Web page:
July 9, 2017
A federal court sitting in Austin this past week dismissed a lawsuit by three University of Texas professors who alleged that the Texas statute permitting license holders to carry concealed handguns on university campuses “chilled” their First Amendment rights. Judge Lee Yeakel ruled that because the professors had not shown a cognizable, imminent injury the court lacked subject matter jurisdiction to entertain their claim.
The claim advanced by the professors bordered on frivolous. The gist of their complaint was because they often discuss controversial subjects and issues in their classrooms, the presence of persons who may be carrying concealed handguns, albeit licensed after a stringent background check performed by the Texas Department of Public Safety, would inhibit discussions in the expression of opinions about which they might disagree. Judge Yeakel cited a number of U. S. Supreme Court opinions that disapprove the application of the First Amendment to such a patently ridiculous theory. Of course, the court’s opinion is restrained in characterizing the absurdity of the claim, but merely dissects the law and the alleged facts. This is appropriate. Strong language is for commentators and politicians, not judges. A dispassionate recitation of legal analysis provides more strength to the opinion.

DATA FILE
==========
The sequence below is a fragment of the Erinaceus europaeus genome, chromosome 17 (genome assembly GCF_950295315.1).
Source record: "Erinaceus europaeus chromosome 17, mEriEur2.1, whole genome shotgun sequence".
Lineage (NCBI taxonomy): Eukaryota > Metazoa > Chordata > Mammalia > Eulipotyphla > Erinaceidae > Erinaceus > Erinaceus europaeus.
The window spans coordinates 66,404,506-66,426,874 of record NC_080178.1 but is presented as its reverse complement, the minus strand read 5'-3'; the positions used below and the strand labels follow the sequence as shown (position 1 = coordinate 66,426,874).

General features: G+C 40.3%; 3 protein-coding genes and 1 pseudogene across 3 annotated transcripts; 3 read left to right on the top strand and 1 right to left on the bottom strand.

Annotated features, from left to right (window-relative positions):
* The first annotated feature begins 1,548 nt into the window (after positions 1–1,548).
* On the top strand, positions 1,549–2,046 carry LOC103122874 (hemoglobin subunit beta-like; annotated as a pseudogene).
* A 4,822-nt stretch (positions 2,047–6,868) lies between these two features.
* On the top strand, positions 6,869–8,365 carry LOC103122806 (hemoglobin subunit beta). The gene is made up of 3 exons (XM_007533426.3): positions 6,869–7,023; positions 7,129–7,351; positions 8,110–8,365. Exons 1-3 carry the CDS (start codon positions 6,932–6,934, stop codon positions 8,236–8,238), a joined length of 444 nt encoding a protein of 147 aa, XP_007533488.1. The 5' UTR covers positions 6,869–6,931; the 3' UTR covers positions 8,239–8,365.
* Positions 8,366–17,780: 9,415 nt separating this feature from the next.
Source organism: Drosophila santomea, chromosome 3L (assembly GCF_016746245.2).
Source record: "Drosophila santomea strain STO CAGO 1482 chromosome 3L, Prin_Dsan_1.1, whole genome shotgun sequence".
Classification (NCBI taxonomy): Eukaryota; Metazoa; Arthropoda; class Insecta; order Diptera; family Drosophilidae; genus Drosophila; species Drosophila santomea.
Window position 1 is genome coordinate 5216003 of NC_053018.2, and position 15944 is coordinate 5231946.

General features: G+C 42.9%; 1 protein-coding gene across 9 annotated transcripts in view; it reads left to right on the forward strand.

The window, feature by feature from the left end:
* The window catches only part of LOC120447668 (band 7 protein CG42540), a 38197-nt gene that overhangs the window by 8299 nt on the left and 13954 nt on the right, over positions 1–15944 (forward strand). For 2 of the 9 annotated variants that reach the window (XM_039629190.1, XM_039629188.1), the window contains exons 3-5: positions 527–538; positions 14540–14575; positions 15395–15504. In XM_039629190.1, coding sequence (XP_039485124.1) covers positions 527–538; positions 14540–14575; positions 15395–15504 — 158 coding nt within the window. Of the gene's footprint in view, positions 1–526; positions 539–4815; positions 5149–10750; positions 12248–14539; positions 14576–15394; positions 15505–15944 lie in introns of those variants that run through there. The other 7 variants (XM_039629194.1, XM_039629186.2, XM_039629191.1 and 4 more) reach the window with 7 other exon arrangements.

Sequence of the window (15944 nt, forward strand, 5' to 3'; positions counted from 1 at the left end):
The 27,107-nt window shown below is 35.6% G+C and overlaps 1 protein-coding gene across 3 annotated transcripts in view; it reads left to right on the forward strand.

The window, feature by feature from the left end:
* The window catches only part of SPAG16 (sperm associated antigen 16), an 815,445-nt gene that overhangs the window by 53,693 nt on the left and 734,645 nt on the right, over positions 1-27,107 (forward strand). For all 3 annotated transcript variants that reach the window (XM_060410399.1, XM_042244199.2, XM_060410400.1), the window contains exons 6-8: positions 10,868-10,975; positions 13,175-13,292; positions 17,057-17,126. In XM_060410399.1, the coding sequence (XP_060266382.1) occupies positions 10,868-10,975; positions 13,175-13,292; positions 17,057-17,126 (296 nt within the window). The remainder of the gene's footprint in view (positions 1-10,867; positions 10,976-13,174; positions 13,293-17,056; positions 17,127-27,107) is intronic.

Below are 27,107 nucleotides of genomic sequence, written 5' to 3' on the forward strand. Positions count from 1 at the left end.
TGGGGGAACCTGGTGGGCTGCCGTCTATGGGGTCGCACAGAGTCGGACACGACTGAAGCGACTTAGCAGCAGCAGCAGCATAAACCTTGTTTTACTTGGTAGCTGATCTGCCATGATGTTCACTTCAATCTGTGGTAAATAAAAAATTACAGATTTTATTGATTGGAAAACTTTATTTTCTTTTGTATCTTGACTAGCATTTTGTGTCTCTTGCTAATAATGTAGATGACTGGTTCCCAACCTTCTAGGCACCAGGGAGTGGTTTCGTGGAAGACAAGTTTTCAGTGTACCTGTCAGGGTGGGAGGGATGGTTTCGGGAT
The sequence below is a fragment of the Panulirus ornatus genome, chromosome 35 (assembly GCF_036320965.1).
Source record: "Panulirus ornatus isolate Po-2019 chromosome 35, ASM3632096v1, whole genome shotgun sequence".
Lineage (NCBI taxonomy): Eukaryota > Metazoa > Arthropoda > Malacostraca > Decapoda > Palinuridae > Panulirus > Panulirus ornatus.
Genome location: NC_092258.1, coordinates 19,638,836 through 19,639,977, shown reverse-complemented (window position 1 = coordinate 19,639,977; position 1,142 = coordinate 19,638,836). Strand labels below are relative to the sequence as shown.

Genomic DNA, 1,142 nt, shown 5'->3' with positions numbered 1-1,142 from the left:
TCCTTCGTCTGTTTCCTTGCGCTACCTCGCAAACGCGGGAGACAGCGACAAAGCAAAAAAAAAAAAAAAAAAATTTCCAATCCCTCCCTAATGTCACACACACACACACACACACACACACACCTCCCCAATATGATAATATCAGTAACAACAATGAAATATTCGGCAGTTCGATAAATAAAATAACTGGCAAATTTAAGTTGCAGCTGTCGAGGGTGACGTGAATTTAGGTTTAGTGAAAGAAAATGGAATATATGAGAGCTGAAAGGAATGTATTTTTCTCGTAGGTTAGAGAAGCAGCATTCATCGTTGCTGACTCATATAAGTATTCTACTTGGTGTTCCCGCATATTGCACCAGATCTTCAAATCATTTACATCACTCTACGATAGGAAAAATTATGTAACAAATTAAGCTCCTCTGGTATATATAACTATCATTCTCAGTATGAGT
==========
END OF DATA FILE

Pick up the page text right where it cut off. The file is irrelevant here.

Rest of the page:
The court’s opinion and order recites that the cases are dismissed “without prejudice.” This means that it is possible that a similar claim could be filed at a later date, assuming it alleges new facts. Generally, a dismissal for want of jurisdiction is without prejudice, for a number of esoteric legal reasons. The court did not reach the additional and alternative issue that the plaintiffs failed to state a claim upon which relief can be granted.
Even if the law did not permit licensed holders from carrying concealed handguns into classrooms, what would stop a determined, non-licensed person from so doing? A licensee would probably not carry for fear of losing their license. The statute defined “concealed” as “carried in such a manner as to not be discernible by the ordinary observation of a passerby.” One could tuck the gun under their shirt or carry in their purse, and who would know? All this means that the bad guy might have a gun and the good guy would not. Get real, folks.
For those interested in reading the actual opinion, it is styled Dr. Jennifer Lynn Glass, et al v. Ken Paxton, et al, No. 1:16-cv-845-LY, United States District Court, Western District of Texas, Austin Division, July 6, 2017, document #79. It’s available on PACER and probably many other on line sites.